In the same way that No Internet, No Art presents its content in collated fragments of contemporary art discourse, its images are also fed through its pages as if the book were an interface that exists within the realm of infinite scrolls. A reproduction from Jon Rafman’s Nine Eyes series of selected Google Map photos is split between pages 152 and 153, at the horizon where a lone man stands to the side of a deserted road in South Africa. A screen grab of Joel Holmberg’s softly satirical artist website is cut off at the bottom of page 73, to re-remerge with its corresponding footnote when you turn the page.
There are some interesting juxtapositions here too. UBERMORGEN’s acerbic, and willingly paradoxical dismissal of ‘political art’ as being “mostly a scam” is followed by Mark Tribe’s extensive insight into his practice of public reenactments of old political speeches and the “spectacle of protest”. Claire L. Evans’ personal and poignant argument for a ‘slow internet’, allowing for us to “quietly fall in love in the age of machines”, precedes Brad Troemel’s essay positing the notion of the self-exploiting “aesthetic athletics” of a new kind of artist he calls the ‘aesthlete’. Jaakko Pallasvuoattributes this tendency to over-production less to the limitlessness of digitized media and more to the ‘panic/anxiety’ associated with a highly competitive art market in big cities. It’s an effect of accelerated capitalism that curator Karen Archey also calls the compulsion to neatly label ‘digital art’ nothing more than a marketing ploy. That drive to the further neoliberalisation of the art market is replicated, not only in Holmberg’s consciously corporate-looking website, but Rafaël Rozendaal’s droll use of the language of Indvidualism, Californian Ideology and startup speak to define his practice in a Q&A where the artist interviews himself.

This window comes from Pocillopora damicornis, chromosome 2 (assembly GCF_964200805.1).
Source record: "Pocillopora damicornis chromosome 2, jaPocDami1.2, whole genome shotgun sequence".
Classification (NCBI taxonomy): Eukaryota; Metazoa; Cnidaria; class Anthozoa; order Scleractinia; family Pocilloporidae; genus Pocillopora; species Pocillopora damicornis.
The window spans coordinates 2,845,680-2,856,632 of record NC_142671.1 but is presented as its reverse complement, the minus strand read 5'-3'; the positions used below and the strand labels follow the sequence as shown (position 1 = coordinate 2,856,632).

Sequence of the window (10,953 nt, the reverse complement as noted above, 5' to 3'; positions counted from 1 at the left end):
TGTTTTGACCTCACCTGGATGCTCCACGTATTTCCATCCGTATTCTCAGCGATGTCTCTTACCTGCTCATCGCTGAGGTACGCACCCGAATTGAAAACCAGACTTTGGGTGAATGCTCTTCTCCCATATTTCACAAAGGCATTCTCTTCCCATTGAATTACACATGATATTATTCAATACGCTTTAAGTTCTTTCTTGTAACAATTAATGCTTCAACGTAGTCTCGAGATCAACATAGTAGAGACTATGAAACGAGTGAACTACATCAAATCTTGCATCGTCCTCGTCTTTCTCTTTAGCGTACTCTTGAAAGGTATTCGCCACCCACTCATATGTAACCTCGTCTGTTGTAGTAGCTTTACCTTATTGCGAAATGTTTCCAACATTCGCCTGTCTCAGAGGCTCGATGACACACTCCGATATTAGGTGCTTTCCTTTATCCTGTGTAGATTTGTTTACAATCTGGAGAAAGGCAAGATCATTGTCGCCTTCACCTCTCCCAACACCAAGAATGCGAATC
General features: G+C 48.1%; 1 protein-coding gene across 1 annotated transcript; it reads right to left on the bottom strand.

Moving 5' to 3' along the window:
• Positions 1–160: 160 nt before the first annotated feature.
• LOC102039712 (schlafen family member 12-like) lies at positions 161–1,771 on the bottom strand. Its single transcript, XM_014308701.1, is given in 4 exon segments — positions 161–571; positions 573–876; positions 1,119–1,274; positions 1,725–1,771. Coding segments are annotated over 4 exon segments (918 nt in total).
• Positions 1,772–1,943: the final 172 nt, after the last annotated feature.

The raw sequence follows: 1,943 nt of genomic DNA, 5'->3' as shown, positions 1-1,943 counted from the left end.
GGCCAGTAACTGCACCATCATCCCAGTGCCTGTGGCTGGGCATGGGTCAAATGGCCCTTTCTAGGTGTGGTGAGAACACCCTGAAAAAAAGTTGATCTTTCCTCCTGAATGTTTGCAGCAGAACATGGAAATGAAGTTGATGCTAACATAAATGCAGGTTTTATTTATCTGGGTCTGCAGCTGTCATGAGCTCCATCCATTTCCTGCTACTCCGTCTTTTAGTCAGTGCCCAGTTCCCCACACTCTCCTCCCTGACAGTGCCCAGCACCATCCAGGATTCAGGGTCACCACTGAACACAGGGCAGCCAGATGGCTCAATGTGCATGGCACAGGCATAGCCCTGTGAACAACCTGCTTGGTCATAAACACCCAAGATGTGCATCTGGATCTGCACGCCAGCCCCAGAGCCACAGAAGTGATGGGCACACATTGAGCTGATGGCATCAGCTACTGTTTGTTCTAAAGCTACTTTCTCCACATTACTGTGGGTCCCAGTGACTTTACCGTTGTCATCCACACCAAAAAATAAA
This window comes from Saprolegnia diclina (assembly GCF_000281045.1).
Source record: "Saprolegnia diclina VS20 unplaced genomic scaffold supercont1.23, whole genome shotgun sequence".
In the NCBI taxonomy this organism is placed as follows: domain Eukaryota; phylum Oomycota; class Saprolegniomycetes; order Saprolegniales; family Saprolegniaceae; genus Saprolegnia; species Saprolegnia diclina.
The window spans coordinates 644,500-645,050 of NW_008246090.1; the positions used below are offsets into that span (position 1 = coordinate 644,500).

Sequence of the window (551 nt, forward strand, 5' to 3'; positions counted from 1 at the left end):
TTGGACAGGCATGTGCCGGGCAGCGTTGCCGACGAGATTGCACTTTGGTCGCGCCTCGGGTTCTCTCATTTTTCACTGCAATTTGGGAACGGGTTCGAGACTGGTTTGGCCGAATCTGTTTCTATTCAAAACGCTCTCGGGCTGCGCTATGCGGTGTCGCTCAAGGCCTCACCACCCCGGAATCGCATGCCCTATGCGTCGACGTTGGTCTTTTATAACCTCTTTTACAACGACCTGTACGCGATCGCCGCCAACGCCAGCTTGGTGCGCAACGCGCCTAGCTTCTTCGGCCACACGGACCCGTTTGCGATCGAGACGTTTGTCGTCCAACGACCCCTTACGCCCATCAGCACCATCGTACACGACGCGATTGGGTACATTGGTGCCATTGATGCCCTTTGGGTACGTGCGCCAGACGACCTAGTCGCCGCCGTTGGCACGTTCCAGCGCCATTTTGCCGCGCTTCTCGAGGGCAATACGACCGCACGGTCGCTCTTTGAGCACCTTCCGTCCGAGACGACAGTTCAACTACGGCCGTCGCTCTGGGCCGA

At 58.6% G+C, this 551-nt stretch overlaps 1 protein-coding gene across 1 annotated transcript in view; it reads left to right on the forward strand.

These are ideas and practices that are placed in a historical context of shifting and changing online environments recalled by new media, internet art veterans and ‘digital immigrants’ like Aram Bartholl, Michael Bell-Smith and Domenico Quaranta. A lot of space is given to exploring the so-called ‘New Aesthetic’, coined by James Bridle and built by the blogger swarm, in relation to the art made by seeing the world through the eyes of the “machine watching us”, exploring and unpicking writing on said subject by the likes of Bruce Sterling and Claire Bishop, as interrogated by Daniel Pinkas andDavid M. Berry.
The real perspective, though, comes in the meticulously constructed thematic thread that runs seamlessly through No Internet, No Art as a whole, from authorship and affect to curation and archiving; storage and production to surveillance and social media; art and activism to performance and mediation; labour and capital to design and technology; and, finally, the future. With that, Andreas Broeckmann closes this text containing just a fraction of the breadth of the Lunch Bytes project’s concerns by predicting merely that the discourse surrounding it “will continue to constitute and confuse that obscure practice and object of desire that we call art.”**